The automated Ribonucleic acid (RNA) extractors which were installed to scale up the testing and reduce manpower deficiency remained dysfunctional for the last 15 days at Sher-e-Kashmir Institute of Medical Sciences in Kashmir.
The official associated with the testing told Excelsior that the machines were installed in the COVID-19 lab of the hospital, which receive samples from across the Valley, to improve testing facilities and share the burden of the staff. However, they said, the machines were non-functional for last 15 days. “What is the purpose of spending huge amounts of money on buying these machines when they are not made functional? The same money would have been utilized for some other purpose,” an official said.
The Institute procured two RNA extractors in the last five months to ramp up testing and decrease the workload of the staff in the Valley’s leading hospital. However, both the machines remain idle most of the time since they were placed in the COVID 19 lab of the hospital which puts a question mark on the purpose of procurement.
At present, viral RNAs are isolated using an RNA extraction kit, which is done manually. As a result, the time is taken which limits the number of samples that get processed per day or the staff is forced to work for longer hours to complete the day’s work. In a day, around 2000 tests are conducted in COVID 19 lab of the hospital with the help of two 8-member teams. The machines would have given a breather to the testing staff by reducing their working hours.
Official sources in the hospital told Excelsior that the machines were procured without any consultation with the result the machines develop technical snags every now and then. “The machines develop technical snags after working for some days which affects the functioning of the whole lab. If they are not helpful now what is the purpose of buying them. There should be a proper audit of the procurement process,” an official said.
He added that the performance of the machines was not checked before buying. For example, the performance of the first machine, which was procured around April this year, was below par. “The machine was slower than the human workforce in the lab. It could carry around only 96 extractions in five hours while our team would manually extract around 150 RNAs,” he said. The second machine which was procured, he added, last month was useful, “it could carry 30 extractions in 50 minutes which is impressive. But the machines went dead only after one day,” he said.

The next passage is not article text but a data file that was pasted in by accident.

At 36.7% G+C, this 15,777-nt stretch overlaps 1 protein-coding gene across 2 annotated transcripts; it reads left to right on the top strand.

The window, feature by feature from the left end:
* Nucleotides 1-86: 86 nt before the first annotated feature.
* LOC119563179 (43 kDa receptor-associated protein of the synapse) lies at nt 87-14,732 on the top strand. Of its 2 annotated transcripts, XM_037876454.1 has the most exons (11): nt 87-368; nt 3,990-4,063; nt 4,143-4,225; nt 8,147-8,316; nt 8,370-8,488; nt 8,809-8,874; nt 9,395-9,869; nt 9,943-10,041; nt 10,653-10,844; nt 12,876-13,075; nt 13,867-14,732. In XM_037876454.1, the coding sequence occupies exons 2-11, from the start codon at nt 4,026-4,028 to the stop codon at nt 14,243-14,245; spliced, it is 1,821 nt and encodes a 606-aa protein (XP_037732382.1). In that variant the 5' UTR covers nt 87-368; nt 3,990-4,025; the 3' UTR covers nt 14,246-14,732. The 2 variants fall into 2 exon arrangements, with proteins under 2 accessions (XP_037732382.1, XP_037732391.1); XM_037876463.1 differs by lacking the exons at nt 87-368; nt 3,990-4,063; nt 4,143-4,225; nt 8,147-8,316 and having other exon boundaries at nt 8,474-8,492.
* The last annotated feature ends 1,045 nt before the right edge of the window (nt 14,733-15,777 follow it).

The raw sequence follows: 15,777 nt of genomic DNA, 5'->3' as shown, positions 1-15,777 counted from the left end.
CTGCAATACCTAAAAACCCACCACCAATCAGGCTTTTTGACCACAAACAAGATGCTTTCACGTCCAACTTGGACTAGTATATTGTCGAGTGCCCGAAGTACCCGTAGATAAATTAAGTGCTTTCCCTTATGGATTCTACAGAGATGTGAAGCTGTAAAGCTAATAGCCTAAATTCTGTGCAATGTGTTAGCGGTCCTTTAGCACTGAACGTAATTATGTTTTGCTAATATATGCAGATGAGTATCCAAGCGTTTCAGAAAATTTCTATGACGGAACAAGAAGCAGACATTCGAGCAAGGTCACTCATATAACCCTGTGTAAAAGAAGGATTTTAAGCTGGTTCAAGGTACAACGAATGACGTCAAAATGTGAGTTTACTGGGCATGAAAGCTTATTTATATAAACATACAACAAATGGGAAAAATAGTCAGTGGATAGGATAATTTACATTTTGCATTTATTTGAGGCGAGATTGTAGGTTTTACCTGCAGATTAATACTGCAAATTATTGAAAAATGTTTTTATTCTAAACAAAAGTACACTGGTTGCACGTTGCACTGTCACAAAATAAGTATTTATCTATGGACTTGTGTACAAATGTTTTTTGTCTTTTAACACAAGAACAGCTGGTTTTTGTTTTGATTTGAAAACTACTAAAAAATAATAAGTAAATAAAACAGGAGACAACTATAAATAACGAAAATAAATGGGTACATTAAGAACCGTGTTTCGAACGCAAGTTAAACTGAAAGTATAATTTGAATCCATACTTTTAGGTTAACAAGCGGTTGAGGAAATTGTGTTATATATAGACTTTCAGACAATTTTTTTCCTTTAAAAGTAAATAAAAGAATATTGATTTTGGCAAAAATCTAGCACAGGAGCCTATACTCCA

Officials associated with the testing told Excelsior that the machine would have doubled the rate of testing and halved the workforce, “there are different stages of testing and it normally takes four hours for a single test. The RNA extractors will save almost half of our time,” an official said.
As the testing prolongs, doctors and technicians involved in the process have to work for extended shifts in the lab to complete the day’s work. For example, the team that works on the second shift or night shift has to work non- stop for 18-hours to get all the tests done. “Sixteen hours shift is too long. We get exhausted and are unable to give our best. After all, we too are human beings and need breaks. The authorities must look into it,” a doctor said.
When contacted, Director SKIMS, A G Ahangar, said that the machines are working. “They are working and we are conducting tests regularly,” he added.
An official, however, said a minor technical glitch has rendered the machines ineffective. “We are facing problems in its initialization. It is not a big issue, but we have to call the Engineers from outside to fix it. The hospital administration has already taken up the issues with the manufacturing company. The company will send a Software Engineer in the next few days,” he said.